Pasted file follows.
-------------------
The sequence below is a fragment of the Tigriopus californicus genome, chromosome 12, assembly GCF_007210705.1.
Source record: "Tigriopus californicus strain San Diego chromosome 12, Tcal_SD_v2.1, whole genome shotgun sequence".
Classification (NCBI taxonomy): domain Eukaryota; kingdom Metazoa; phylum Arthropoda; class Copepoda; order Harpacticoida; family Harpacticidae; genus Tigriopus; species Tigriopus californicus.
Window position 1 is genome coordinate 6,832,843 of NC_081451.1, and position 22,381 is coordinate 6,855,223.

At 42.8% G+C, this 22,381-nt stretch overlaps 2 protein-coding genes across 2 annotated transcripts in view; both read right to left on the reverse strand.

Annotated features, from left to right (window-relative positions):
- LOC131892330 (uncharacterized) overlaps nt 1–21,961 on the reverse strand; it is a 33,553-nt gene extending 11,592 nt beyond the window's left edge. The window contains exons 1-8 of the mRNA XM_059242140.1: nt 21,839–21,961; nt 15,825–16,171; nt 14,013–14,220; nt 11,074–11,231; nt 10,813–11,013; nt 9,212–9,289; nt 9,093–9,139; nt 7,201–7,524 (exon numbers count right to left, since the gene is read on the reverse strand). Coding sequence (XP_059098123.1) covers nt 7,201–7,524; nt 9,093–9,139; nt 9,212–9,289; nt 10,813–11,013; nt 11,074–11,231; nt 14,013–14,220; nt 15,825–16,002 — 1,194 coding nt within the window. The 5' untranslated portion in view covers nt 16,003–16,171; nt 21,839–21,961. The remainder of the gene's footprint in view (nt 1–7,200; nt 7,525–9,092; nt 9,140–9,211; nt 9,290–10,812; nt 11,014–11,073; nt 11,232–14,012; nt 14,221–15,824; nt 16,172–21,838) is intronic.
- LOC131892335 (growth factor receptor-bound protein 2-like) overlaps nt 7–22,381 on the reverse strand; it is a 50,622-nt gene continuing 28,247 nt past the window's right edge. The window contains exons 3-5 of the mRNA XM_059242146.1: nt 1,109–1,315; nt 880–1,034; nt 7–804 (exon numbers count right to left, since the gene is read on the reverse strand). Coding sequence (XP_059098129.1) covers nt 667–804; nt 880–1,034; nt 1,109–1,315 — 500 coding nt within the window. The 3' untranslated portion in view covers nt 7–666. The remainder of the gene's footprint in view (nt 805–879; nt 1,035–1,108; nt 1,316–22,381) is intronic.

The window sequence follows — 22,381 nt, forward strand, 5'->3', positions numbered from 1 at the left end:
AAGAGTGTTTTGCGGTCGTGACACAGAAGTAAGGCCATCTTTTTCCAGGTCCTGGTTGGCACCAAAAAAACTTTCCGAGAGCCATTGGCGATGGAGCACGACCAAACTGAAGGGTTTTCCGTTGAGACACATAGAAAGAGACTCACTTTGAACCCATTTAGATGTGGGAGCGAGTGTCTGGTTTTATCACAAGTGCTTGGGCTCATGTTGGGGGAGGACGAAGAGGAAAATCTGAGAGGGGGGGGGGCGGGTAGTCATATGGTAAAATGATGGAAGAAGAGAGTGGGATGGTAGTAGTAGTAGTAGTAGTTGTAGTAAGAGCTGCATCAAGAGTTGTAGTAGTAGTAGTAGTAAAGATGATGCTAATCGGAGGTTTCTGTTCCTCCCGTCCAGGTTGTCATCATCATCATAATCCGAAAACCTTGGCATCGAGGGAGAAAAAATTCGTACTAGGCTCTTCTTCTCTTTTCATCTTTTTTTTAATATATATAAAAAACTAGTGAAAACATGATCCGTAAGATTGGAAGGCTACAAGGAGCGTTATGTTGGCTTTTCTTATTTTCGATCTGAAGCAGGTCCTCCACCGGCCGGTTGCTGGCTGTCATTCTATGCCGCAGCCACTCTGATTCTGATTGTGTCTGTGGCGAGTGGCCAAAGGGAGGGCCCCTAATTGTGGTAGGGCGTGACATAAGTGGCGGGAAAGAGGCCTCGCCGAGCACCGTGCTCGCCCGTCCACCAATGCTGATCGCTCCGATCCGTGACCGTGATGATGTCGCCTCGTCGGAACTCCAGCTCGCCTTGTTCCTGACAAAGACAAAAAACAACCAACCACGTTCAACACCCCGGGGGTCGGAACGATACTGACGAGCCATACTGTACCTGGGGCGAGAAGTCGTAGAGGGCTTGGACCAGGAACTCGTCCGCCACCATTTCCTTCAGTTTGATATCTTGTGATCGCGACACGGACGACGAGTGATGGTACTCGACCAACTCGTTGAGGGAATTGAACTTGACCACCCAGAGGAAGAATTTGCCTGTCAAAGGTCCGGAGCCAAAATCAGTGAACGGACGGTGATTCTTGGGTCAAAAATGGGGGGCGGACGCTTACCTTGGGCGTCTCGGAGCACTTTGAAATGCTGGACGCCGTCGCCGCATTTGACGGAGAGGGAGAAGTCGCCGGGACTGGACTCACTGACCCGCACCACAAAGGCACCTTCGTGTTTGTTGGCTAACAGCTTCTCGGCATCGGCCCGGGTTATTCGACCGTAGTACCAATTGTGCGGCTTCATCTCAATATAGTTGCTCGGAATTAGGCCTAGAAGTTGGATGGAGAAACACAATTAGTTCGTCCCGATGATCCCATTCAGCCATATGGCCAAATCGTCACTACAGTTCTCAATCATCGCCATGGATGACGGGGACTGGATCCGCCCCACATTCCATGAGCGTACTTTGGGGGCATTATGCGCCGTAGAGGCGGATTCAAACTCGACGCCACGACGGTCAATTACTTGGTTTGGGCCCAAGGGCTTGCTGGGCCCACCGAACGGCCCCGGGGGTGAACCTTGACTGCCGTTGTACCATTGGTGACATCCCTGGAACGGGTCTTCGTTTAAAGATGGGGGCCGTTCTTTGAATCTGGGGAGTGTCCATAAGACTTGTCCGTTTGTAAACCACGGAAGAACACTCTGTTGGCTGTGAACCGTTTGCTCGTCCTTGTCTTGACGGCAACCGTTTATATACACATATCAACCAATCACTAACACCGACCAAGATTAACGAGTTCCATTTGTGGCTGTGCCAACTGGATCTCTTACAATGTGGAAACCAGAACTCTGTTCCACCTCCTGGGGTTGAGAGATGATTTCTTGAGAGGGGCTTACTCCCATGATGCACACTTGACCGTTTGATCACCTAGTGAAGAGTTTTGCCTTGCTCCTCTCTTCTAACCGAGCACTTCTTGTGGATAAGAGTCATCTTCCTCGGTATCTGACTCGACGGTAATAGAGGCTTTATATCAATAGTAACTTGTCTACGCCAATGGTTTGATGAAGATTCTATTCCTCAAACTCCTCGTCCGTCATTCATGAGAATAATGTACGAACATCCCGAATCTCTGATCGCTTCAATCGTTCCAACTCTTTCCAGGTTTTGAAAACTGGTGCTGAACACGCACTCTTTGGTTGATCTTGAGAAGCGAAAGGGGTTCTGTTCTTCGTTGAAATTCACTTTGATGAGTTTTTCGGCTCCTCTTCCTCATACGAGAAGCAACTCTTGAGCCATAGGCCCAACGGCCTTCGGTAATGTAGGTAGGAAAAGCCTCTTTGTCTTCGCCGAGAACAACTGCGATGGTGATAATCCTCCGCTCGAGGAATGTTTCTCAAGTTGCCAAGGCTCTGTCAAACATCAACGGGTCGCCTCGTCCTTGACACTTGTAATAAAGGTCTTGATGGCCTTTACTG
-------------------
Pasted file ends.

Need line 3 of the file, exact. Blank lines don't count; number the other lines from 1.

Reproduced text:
Classification (NCBI taxonomy): domain Eukaryota; kingdom Metazoa; phylum Arthropoda; class Copepoda; order Harpacticoida; family Harpacticidae; genus Tigriopus; species Tigriopus californicus.